While Amazon hasn’t explicitly said anything about why some of its Fire HD tablets have been spontaneously factory resetting themselves, eBook Evangelist notices it has posted a message advising users how to check their device’s registration status.
If you’re having trouble finding your photos, apps, or other content on your Kindle Fire HD 8.9”, please check your current registration status by swiping down from the top of the screen, selecting More, and then selecting My Account. If your device is not registered, tap the Register button and then enter your Amazon account information. After you register your device, you may need to download your content again. To learn more, go to http://www.amazon.com/gp/help/customer/display.html?nodeId=201730090.
The link leads to “Sync Across Fire & Kindle Devices and Apps page,” which seems to have to more do with syncing information via Whispersync than doing an actual device backup. That’s nice for people who need to know how to re-register, but it’s not going to do a lot to help the folks who’ve lost content.
In our previous article on the issue, I had said that Amazon didn’t offer a way to back up devices to the cloud the way Google did. However, it turns out that’s not correct. The Digital Reader notes that there is, in fact, a way to back up your Fire device to the cloud, at least on more recent versions of FireOS. If your Fire has the option available, you will find it in the “Device Options” –> “Backup & Restore” menu under the Fire’s “Settings” application. (Like the traditional Android “Settings” app, it’s shaped like a gear.)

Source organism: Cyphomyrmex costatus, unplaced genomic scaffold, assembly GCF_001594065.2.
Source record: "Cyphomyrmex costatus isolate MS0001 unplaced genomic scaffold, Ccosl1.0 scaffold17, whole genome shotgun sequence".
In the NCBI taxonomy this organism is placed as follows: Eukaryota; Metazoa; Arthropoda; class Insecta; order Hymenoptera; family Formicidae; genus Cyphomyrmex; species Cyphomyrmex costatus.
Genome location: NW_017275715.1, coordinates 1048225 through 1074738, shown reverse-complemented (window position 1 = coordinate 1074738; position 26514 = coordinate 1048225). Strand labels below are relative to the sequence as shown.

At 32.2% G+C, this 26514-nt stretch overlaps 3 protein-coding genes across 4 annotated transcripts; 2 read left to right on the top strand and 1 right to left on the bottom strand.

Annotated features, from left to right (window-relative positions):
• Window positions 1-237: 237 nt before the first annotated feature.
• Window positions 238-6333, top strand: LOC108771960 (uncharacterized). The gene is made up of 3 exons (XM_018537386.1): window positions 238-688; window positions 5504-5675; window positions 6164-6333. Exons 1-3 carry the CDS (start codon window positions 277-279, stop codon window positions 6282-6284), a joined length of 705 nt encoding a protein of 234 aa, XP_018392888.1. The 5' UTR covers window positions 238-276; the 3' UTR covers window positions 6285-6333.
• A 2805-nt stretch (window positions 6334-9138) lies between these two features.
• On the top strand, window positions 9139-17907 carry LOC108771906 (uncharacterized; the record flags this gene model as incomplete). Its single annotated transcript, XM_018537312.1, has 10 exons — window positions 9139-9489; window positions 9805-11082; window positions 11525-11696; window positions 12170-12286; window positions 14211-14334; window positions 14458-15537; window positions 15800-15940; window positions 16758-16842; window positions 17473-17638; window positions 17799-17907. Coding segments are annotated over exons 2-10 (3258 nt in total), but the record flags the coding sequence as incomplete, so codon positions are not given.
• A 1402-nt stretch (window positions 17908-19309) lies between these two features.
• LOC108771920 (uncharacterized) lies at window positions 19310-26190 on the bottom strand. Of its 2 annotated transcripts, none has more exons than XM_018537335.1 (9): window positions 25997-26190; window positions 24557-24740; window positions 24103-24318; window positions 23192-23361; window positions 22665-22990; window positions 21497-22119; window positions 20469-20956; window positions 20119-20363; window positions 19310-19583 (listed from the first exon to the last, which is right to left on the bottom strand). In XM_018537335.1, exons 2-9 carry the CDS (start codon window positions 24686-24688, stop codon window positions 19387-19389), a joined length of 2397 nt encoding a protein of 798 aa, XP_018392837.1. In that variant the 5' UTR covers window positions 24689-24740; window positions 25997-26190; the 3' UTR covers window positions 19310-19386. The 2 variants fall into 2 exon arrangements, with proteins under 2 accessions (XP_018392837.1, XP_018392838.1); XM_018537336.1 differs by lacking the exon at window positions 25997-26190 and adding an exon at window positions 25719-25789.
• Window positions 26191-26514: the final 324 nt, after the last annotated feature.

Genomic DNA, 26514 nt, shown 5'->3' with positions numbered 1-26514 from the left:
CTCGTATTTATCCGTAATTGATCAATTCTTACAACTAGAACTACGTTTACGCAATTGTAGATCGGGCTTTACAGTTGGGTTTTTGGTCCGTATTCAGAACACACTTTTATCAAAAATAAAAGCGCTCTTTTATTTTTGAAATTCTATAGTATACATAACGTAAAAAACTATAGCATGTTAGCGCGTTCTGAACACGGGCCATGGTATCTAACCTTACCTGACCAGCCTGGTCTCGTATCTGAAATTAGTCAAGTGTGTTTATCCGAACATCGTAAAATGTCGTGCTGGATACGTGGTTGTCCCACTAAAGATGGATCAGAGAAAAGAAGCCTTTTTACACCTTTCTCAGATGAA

The menu screen says it backs up “device settings, network settings, bookmarks, installed apps, and more to the Cloud.” It’s not clear whether this includes user-created documents or downloaded content like magazines and e-books, though I would hope that it does. The option seems to be enabled by default on the newest versions of the Fire, but it’s possible that older versions that upgraded to the new OS might not have switched it on automatically.
It’s probably too late for people who got clobbered by this firmware update, but it might be worth switching it on now, if it isn’t already, to protect against a similar incident in the future.